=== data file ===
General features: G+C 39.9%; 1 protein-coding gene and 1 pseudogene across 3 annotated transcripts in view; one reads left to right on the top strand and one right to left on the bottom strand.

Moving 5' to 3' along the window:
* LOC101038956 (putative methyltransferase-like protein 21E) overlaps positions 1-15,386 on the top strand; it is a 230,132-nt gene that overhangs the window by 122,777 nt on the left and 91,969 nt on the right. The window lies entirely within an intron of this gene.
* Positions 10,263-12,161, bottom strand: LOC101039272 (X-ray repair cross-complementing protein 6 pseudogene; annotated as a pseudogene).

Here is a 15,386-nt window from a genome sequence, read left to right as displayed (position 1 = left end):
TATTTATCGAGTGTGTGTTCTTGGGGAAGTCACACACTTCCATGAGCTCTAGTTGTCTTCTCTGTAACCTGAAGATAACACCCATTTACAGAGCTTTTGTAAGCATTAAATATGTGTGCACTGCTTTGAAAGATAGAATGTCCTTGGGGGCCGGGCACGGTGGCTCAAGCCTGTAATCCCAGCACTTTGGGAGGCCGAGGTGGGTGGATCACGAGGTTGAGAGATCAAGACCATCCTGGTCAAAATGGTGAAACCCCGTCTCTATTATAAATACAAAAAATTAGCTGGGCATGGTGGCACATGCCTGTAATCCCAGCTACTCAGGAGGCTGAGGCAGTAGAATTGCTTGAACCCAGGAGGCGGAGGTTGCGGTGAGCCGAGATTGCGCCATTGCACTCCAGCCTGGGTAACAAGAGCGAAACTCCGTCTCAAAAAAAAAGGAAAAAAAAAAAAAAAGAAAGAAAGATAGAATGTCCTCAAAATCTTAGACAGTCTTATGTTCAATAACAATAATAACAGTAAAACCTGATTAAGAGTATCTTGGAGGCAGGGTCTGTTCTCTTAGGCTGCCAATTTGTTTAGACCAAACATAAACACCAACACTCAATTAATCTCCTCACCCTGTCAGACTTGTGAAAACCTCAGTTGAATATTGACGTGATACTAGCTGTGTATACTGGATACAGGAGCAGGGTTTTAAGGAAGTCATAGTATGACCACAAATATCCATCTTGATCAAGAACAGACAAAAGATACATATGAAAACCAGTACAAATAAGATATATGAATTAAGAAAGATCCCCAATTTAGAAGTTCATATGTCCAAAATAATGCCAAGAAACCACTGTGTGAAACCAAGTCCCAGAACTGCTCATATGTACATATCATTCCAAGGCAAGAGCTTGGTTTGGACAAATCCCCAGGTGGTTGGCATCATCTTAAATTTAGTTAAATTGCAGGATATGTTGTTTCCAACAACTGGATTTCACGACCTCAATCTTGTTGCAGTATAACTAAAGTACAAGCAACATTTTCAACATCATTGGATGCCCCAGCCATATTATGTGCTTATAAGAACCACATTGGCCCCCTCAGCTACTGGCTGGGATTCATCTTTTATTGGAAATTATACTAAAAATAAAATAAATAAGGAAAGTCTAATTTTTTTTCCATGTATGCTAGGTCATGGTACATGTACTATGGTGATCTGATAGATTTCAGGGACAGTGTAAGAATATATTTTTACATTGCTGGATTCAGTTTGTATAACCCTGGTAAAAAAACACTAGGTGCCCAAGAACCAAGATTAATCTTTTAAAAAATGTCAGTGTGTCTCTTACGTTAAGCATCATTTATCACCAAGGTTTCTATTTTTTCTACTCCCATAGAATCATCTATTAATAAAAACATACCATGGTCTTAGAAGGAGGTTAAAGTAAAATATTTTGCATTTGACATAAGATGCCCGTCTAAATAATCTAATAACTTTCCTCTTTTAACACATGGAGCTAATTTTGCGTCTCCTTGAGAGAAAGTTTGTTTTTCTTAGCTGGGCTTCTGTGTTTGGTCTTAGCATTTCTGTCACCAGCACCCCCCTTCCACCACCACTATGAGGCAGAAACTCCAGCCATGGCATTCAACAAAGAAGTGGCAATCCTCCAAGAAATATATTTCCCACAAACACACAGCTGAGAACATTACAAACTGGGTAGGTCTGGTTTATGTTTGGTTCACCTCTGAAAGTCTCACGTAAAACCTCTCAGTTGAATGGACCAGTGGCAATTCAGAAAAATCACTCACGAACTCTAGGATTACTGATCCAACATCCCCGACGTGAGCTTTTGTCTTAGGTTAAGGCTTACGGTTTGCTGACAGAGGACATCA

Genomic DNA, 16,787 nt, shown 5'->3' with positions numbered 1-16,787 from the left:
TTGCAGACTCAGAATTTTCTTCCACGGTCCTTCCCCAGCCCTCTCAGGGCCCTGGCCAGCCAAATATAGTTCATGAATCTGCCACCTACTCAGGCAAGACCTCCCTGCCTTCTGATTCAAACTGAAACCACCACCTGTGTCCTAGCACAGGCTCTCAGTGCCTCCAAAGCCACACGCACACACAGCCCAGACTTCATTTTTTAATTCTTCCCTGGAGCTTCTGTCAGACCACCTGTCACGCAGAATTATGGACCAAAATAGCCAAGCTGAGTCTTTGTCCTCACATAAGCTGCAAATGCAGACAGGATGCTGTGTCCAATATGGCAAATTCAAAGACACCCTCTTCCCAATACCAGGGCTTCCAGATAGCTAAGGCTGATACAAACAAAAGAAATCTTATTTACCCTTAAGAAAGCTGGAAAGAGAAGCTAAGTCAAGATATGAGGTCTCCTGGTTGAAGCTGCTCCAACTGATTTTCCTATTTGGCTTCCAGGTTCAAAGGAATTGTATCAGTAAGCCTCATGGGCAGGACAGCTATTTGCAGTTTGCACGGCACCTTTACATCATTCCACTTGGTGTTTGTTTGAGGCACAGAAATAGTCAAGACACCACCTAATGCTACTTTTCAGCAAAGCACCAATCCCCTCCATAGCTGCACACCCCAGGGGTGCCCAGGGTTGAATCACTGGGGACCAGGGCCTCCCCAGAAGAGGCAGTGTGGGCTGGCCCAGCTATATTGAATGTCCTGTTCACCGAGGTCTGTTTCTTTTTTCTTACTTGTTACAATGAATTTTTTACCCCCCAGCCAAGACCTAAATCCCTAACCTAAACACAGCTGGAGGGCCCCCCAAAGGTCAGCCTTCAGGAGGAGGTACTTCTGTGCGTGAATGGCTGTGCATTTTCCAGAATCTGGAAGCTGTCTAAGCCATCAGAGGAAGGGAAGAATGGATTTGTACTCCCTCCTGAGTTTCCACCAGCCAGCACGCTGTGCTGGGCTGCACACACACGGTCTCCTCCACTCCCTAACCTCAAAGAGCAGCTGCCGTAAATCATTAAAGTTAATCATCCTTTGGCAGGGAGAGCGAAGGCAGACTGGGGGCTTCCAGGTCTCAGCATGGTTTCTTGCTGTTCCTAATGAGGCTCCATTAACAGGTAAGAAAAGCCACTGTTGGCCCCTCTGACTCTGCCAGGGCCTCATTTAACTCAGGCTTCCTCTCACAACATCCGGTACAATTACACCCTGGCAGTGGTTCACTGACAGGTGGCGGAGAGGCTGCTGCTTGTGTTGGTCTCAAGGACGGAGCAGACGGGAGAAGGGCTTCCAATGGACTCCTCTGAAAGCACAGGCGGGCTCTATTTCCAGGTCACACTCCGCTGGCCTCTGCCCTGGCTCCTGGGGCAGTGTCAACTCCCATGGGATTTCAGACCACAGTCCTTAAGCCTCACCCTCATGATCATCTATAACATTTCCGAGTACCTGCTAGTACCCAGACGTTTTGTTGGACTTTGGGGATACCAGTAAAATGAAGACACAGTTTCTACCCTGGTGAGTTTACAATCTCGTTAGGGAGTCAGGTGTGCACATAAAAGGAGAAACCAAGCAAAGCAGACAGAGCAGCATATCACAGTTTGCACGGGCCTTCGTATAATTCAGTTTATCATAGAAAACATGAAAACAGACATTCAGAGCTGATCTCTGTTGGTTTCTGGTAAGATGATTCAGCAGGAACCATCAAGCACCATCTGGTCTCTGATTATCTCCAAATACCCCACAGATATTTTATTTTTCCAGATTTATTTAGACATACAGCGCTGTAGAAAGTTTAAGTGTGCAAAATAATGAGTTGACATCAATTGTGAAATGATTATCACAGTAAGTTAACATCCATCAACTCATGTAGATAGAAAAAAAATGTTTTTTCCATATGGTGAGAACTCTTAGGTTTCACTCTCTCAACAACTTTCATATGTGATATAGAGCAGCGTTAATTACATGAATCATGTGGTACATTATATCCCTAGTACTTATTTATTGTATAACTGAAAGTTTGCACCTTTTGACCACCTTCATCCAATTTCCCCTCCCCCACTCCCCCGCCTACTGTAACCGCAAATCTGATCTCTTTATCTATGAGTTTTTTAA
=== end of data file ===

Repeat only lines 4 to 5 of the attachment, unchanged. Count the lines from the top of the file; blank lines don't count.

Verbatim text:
* Positions 10,263-12,161, bottom strand: LOC101039272 (X-ray repair cross-complementing protein 6 pseudogene; annotated as a pseudogene).

Here is a 15,386-nt window from a genome sequence, read left to right as displayed (position 1 = left end):